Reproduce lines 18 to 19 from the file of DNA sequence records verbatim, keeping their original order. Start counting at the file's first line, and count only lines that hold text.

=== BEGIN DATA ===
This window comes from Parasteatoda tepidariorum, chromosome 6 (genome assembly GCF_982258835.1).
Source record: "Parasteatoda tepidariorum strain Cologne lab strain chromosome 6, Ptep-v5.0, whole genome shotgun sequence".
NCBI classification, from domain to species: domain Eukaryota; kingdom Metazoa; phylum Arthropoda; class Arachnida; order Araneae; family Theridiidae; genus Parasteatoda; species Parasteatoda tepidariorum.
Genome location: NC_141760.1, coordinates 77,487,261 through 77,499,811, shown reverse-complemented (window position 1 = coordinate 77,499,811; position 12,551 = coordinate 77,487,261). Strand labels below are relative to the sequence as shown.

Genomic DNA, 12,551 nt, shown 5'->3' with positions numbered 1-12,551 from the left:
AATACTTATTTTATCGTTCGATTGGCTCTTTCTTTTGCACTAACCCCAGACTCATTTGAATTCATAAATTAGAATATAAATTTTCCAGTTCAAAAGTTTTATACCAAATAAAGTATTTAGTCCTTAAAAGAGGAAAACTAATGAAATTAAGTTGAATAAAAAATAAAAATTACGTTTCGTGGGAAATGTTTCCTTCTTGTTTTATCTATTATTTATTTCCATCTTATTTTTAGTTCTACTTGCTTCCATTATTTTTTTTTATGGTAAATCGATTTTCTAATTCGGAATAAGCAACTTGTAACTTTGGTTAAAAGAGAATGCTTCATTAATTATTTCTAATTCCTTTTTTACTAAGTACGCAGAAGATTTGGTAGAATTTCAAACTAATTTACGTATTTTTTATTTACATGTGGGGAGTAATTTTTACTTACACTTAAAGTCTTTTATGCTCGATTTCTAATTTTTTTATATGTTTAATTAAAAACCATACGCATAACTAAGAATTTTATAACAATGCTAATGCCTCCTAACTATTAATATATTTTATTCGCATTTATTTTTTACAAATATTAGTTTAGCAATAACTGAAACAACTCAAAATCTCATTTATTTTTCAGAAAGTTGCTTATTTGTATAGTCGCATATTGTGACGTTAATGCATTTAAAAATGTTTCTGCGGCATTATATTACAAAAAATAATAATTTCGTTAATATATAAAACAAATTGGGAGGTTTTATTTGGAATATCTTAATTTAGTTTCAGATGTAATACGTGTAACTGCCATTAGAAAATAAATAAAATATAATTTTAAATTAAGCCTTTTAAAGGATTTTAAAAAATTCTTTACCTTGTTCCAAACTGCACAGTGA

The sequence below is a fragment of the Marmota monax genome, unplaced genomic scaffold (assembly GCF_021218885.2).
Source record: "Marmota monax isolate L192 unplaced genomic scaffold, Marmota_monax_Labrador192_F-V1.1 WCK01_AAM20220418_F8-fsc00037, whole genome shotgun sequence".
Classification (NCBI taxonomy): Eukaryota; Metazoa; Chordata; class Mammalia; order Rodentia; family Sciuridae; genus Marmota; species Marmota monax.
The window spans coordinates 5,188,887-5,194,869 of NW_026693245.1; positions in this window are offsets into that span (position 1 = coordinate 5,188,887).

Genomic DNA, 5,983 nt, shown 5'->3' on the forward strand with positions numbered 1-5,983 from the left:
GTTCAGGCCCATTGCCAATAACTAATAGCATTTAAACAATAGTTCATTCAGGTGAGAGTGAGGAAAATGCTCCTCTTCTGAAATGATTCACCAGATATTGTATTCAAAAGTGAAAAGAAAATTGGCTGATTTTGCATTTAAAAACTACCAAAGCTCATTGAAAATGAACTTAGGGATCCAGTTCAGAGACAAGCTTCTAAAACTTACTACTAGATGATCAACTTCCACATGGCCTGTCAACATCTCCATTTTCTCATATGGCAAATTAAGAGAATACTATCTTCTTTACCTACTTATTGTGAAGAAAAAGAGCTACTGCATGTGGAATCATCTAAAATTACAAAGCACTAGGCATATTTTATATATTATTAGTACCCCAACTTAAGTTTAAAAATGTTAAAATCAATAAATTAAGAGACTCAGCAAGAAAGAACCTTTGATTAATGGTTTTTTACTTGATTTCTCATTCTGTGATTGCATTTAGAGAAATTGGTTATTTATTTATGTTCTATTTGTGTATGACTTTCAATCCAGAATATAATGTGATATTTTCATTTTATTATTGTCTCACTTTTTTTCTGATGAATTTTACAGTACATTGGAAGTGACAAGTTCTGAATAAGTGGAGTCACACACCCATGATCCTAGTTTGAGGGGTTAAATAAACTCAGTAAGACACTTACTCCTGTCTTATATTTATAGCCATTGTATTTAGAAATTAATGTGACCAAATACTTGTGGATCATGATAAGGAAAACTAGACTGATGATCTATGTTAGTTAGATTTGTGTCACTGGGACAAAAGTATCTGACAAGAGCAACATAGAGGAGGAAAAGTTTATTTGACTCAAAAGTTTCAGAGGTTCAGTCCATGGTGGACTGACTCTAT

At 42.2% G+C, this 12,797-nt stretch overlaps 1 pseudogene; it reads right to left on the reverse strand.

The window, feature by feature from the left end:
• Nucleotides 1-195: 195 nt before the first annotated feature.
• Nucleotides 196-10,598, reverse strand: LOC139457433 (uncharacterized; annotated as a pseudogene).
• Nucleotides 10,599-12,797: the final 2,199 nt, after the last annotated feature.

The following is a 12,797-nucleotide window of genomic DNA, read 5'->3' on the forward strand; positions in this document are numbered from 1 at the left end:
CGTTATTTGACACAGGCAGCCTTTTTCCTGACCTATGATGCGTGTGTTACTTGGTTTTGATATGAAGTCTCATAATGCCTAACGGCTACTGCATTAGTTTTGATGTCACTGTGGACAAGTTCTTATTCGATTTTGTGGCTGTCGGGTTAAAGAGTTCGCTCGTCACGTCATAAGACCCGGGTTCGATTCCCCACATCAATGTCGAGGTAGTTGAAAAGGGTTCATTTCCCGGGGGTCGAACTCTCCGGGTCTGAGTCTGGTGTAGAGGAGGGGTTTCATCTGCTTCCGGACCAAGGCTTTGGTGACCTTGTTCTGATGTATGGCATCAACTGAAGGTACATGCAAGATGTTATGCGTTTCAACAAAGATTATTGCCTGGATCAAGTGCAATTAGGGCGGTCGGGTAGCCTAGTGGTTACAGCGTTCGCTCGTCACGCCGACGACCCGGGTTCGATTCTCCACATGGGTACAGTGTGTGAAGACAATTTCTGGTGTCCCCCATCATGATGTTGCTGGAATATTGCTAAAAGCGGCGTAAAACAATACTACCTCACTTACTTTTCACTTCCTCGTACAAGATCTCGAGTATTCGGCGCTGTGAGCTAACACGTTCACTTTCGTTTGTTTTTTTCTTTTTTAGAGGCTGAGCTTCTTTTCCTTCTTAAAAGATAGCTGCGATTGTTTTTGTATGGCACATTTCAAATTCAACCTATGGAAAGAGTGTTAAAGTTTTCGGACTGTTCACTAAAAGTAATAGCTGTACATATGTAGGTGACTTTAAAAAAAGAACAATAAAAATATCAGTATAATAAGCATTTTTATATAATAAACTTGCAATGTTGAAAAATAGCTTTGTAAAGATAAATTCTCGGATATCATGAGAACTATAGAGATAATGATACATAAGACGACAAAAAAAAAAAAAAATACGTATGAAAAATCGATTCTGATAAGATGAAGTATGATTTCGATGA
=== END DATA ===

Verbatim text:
The following is a 12,797-nucleotide window of genomic DNA, read 5'->3' on the forward strand; positions in this document are numbered from 1 at the left end:
CGTTATTTGACACAGGCAGCCTTTTTCCTGACCTATGATGCGTGTGTTACTTGGTTTTGATATGAAGTCTCATAATGCCTAACGGCTACTGCATTAGTTTTGATGTCACTGTGGACAAGTTCTTATTCGATTTTGTGGCTGTCGGGTTAAAGAGTTCGCTCGTCACGTCATAAGACCCGGGTTCGATTCCCCACATCAATGTCGAGGTAGTTGAAAAGGGTTCATTTCCCGGGGGTCGAACTCTCCGGGTCTGAGTCTGGTGTAGAGGAGGGGTTTCATCTGCTTCCGGACCAAGGCTTTGGTGACCTTGTTCTGATGTATGGCATCAACTGAAGGTACATGCAAGATGTTATGCGTTTCAACAAAGATTATTGCCTGGATCAAGTGCAATTAGGGCGGTCGGGTAGCCTAGTGGTTACAGCGTTCGCTCGTCACGCCGACGACCCGGGTTCGATTCTCCACATGGGTACAGTGTGTGAAGACAATTTCTGGTGTCCCCCATCATGATGTTGCTGGAATATTGCTAAAAGCGGCGTAAAACAATACTACCTCACTTACTTTTCACTTCCTCGTACAAGATCTCGAGTATTCGGCGCTGTGAGCTAACACGTTCACTTTCGTTTGTTTTTTTCTTTTTTAGAGGCTGAGCTTCTTTTCCTTCTTAAAAGATAGCTGCGATTGTTTTTGTATGGCACATTTCAAATTCAACCTATGGAAAGAGTGTTAAAGTTTTCGGACTGTTCACTAAAAGTAATAGCTGTACATATGTAGGTGACTTTAAAAAAAGAACAATAAAAATATCAGTATAATAAGCATTTTTATATAATAAACTTGCAATGTTGAAAAATAGCTTTGTAAAGATAAATTCTCGGATATCATGAGAACTATAGAGATAATGATACATAAGACGACAAAAAAAAAAAAAAATACGTATGAAAAATCGATTCTGATAAGATGAAGTATGATTTCGATGA